The same story told from the other side: “on July 4th I had 15 million euros worth of Allianz shares up for sale. I hoped to close my position during the day in order not to show that I exceeded my limit in the daily reporting.” “But as the market did not react as I had hoped (it kept going up) I had to wait. Three days later London began to plummet. Bombs had gone off in the Tube”. He unlocked his position and made 500,000 €. The sanction? More leeway.
Alain Declerck and the desk managers remember telling off the rogue trader. All DeltaOne is summoned for a meeting to set things straight. The boss is there, the boss’s boss too… In other words, they don’t pull their punches. The culprit remembers a slightly different version: “He [the manager, whose identity has not been made public] told us he disapproved of such operations but congratulated me over my gains.” And later “Alain Declerck disapproved of my behaviour” but raised his limit to “2 or 3 million euros.” “Quite a strange way to limit an agent’s actions than to give him more leeway” Jérôme Kerviel remarks maliciously in his book.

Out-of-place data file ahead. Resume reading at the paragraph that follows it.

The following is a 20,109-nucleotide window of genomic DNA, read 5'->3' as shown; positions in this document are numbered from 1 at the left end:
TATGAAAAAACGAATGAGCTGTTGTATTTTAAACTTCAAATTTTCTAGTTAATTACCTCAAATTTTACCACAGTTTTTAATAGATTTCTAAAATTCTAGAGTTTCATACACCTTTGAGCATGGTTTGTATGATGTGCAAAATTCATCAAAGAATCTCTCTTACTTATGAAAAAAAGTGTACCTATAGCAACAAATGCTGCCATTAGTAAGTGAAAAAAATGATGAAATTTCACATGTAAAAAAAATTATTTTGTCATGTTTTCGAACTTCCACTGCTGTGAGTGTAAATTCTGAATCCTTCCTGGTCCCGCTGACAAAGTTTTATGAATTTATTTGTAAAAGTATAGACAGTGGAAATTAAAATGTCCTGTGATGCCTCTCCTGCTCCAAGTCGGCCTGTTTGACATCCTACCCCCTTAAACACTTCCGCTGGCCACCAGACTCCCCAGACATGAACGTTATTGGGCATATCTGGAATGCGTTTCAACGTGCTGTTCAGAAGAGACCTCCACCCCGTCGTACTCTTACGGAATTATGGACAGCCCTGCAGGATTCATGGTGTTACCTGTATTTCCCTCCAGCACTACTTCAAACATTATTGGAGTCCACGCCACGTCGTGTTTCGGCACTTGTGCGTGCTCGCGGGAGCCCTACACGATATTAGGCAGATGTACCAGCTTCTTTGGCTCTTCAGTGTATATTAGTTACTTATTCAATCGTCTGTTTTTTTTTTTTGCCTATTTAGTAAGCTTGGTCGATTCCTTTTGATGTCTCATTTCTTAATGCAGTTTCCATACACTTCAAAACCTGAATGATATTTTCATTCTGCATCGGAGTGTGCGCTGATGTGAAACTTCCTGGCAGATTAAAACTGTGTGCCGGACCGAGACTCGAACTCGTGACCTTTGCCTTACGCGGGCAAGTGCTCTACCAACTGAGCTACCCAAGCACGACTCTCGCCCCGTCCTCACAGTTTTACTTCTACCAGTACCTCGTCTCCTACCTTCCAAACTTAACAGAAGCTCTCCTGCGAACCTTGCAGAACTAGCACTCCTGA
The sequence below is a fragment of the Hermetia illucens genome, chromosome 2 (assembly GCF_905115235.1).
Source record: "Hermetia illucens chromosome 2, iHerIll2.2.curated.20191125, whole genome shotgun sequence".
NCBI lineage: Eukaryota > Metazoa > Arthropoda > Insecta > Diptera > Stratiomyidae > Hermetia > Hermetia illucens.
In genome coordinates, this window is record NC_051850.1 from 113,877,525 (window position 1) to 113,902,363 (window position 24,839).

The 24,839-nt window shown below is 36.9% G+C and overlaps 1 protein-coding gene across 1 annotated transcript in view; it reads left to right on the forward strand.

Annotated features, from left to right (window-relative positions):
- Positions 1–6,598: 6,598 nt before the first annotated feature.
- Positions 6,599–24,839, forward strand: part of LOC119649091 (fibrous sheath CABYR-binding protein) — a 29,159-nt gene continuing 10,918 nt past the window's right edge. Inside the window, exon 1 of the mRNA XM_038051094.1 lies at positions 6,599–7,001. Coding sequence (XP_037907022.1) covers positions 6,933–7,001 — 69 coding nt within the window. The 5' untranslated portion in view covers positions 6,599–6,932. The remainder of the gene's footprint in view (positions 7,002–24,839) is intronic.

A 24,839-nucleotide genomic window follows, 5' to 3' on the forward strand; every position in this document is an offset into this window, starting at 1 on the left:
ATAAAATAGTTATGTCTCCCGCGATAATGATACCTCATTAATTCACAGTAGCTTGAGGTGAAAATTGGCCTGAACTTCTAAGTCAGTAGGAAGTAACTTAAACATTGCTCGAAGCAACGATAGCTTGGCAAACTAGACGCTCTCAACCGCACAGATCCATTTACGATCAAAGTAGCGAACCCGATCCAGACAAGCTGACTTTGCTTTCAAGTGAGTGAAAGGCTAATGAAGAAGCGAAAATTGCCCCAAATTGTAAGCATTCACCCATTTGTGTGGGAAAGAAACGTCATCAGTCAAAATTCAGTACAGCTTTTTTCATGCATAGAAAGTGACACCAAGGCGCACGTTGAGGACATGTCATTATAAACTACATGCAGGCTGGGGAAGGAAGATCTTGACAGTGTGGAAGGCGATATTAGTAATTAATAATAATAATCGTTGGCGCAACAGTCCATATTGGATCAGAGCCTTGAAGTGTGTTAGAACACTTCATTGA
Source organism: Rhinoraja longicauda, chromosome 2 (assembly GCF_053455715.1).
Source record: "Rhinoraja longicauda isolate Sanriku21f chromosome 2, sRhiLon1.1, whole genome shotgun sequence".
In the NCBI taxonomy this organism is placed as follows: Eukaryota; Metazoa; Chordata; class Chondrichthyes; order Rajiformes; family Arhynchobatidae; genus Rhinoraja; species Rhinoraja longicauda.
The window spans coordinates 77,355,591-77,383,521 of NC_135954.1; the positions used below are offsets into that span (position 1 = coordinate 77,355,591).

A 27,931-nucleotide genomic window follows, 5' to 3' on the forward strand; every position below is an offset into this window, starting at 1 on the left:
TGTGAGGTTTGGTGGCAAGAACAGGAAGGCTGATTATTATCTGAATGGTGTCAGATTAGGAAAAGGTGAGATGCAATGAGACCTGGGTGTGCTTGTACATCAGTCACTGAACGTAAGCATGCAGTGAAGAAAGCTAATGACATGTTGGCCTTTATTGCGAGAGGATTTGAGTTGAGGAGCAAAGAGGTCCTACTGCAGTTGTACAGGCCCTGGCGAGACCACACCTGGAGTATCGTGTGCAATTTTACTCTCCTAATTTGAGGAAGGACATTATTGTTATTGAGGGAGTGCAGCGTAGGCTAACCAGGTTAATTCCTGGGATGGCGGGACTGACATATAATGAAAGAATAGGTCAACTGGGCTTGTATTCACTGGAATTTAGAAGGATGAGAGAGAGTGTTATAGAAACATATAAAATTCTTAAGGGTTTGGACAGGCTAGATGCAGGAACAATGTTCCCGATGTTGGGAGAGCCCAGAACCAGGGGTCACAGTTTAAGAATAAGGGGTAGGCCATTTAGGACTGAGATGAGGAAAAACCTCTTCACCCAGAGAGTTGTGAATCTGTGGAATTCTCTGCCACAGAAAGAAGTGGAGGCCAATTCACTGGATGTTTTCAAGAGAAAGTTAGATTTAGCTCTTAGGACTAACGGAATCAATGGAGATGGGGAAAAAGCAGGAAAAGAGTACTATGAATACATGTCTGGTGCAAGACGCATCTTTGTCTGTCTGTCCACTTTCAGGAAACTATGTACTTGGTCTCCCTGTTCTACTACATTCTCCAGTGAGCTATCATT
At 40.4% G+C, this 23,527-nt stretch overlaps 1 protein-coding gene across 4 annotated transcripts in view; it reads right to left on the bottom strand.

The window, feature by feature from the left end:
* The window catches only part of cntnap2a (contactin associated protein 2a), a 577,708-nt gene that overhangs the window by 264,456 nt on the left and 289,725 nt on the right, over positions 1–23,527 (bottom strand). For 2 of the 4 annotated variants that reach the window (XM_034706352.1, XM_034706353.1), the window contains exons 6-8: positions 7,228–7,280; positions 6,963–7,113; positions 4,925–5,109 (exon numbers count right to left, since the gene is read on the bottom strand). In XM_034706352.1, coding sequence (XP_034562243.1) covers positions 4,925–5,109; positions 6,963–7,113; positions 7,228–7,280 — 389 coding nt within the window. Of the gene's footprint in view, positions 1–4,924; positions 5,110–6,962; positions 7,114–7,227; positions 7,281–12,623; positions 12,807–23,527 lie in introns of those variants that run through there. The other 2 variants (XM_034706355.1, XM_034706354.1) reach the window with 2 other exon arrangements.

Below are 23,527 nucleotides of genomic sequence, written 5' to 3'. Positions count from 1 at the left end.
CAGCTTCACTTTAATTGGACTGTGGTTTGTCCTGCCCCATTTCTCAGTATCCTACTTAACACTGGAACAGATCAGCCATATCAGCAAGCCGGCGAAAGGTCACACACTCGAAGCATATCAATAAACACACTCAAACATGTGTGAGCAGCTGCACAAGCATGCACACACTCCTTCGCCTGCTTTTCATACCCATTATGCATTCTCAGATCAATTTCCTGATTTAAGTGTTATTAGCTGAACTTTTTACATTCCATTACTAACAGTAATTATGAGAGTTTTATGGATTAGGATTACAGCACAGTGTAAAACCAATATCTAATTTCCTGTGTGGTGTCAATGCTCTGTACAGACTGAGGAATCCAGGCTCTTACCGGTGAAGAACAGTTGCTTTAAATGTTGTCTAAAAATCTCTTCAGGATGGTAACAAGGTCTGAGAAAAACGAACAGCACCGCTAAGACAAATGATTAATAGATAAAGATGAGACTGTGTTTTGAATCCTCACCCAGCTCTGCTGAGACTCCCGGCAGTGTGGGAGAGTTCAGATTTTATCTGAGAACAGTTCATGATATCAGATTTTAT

In management schools this is called “a blurred message”, or utter nonsense. The apprentice trader has integrated a good lesson: if you win it’s fine, if you lose, then you’re in trouble. When Alain Declerck leaves Société Générale for HSBC on January 27th 2007, Kerviel has no more boss and the new one who arrives on April 1st has no understanding of the trade. So now the real game can begin. The fiddler on the market rather despises his new boss: “I think he was fundamentally allergic to risk”, he writes in his book. You can tell that Kerviel vision of him was something like: “We are brave knights and this poor fellow can’t even ride a horse.”